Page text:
The PVR was measured using a portable ultrasound bladder scan (Verathon BladdersScan BVI 3000). Jalbani et al. found a high correlation (r2 = 0.97) between urinary catheterisation (gold standard) and bladder scanning and concluded that the use of the Verathon BladderScan BVI 3000 is as accurate as urinary catheterisation for measuring the PVR . As there are no official definitions or guidelines on what is considered a relevant PVR for UR, in this study we defined UR as a PVR of ≥ 150 ml. In addition, we also included a PVR ≥ 300 ml as secondary outcome. The cut-offs were chosen for the following reasons: the first bladder-filling sensation is felt at a volume of 150 ml. At a volume of 300 ml, the pressure receptors in the bladder wall will be activated, which creates a sense of fullness of the bladder and a need to urinate . Moreover, in clinical practice a PVR ≥ 300 ml is often considered as the threshold for insertion of a urinary catheter.
The following patient characteristics were recorded: age, gender and living situation. Patients living alone at home and together at home were considered as living at home and patients living in an assisted living facility or nursing home were considered as not living at home. Patients living in a convent were considered as not living at home when they were functionally or cognitively impaired.
Various comorbidities were retrospectively retrieved from the patient’s electronic medical records: neurological, gynaecological and urological history, a history of diabetes type 1 or 2, recurrent falls (more than 1 fall episode in the last 6 months), heart failure and chronic kidney disease (CKD). CKD was defined as a glomerular filtration rate (eGFR, calculated using the CKD-EPI formula) of < 60 ml/min/1.73 m2 . An age-adjusted definition (< 45 ml/min/1.73 m2) was also considered .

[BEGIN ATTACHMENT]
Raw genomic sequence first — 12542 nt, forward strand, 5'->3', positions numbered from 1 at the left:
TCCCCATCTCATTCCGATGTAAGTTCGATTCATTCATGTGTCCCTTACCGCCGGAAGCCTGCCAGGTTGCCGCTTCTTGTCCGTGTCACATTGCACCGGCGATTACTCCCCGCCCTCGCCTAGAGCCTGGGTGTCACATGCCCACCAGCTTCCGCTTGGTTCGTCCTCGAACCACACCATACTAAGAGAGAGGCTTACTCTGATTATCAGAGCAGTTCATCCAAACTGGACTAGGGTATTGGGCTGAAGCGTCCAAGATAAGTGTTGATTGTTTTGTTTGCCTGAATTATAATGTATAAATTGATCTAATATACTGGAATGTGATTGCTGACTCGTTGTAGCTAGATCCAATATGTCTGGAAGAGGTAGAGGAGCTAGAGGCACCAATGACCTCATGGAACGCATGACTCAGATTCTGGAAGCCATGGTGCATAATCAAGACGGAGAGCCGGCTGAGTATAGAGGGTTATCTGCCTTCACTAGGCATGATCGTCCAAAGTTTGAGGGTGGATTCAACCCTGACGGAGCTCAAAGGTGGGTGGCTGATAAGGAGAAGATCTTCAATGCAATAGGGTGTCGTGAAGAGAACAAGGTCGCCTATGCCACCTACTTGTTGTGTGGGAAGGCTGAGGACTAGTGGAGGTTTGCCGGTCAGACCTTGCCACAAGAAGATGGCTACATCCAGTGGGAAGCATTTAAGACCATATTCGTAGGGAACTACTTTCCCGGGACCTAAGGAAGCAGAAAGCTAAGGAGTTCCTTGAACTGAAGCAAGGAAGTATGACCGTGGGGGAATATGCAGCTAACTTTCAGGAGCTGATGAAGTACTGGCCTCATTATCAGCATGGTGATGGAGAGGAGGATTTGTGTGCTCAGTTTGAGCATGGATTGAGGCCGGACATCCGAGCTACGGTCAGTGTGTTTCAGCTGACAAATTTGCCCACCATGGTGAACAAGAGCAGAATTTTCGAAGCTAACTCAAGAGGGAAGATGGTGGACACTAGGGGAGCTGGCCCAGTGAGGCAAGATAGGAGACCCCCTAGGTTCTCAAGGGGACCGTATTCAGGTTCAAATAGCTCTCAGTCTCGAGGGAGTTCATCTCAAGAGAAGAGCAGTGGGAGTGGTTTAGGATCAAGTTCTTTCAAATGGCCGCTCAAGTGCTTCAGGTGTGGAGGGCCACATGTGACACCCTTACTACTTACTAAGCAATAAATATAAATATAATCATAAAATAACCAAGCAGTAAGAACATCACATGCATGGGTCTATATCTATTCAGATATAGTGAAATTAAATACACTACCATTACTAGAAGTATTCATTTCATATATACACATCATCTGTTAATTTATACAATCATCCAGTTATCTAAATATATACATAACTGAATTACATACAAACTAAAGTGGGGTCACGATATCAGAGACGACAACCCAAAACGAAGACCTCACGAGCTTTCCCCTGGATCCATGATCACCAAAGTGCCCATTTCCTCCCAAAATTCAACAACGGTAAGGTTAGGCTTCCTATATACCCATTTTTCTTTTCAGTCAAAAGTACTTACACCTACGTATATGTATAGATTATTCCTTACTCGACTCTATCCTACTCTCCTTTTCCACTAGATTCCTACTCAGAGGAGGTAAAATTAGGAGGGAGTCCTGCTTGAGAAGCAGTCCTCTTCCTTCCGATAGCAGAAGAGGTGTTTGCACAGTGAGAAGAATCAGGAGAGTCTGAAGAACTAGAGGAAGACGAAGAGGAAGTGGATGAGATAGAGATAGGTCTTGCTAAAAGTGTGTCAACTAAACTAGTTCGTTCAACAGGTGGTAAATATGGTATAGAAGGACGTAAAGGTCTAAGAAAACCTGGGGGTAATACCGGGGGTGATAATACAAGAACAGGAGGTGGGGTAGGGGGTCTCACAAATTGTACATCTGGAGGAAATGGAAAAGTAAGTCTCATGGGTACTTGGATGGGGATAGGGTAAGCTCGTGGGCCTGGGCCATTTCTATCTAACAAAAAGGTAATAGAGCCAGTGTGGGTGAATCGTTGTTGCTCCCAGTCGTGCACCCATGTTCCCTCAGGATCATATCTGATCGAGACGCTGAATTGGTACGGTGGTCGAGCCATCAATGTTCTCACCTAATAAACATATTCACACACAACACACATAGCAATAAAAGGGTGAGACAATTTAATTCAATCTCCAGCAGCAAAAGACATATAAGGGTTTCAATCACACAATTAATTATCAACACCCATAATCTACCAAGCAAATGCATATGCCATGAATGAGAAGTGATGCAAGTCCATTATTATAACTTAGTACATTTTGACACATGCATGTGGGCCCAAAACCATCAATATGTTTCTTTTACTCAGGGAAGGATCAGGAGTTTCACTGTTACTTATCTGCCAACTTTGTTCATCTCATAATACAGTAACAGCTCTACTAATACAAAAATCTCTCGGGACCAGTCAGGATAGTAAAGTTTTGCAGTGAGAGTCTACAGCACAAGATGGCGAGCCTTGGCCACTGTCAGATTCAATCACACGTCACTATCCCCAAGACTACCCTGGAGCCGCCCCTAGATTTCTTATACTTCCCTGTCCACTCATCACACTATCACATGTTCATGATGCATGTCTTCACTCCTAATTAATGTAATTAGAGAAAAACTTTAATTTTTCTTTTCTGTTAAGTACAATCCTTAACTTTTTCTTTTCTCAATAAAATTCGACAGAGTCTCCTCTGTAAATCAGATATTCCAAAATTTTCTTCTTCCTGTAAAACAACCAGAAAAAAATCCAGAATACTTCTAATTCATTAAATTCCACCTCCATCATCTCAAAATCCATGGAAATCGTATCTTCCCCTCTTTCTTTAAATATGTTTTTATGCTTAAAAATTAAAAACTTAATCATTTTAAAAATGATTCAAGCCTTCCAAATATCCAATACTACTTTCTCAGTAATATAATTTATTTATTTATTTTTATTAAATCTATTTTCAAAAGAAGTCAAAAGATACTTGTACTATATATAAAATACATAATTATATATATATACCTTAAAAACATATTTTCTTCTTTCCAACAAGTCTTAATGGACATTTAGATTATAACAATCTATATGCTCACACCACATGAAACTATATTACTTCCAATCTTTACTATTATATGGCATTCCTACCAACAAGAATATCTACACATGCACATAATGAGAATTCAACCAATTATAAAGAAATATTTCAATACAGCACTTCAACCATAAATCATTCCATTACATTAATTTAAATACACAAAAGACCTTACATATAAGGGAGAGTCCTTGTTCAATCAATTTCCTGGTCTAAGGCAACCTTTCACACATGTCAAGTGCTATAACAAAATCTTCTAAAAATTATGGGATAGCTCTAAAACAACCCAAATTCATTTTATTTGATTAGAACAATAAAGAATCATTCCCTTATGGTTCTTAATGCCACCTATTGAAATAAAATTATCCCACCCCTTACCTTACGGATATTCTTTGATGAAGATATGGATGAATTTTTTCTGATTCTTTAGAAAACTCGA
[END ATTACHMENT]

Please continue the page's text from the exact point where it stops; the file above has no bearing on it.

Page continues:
For each patient, the anticholinergic burden (ACB) score was calculated taking into account medication use in the last 24 h before the PVR measurement [28, 29]. Antidepressants with ACB score ≥ 2, as well as antipsychotics, opioids, and detrusor relaxants were examined separately for their associations with UR. Antiepileptics, histamine H1 receptor antagonists, anti-diarrhoea medications, decongestive drugs, spasmolytics, muscle relaxants, and antiparkinsonian agents were not considered individually. Low prevalence of these drugs precluded reliable statistical analysis.
Urinary incontinence was assessed by means of 3 questions: Do you have/does the patient have (1) an urge to urinate and involuntary loss of urine before reaching the toilet? (2) involuntary loss of urine when sneezing, coughing, lifting or moving something? (3) loss of small amounts or drops of urine without urge to urinate or loss of small drops of urine when changing position? Answering positive on these questions was classified as urge, stress or overflow incontinence, respectively. Dysuria was questioned as having a burning sensation or pain when urinating. Urinary frequency was questioned as urinating more often than usual. Voiding difficulty was questioned as straining to void. Subtotal voiding was questioned as the feeling of incomplete bladder emptying. Hypogastric pain was questioned as pain in the lower abdomen.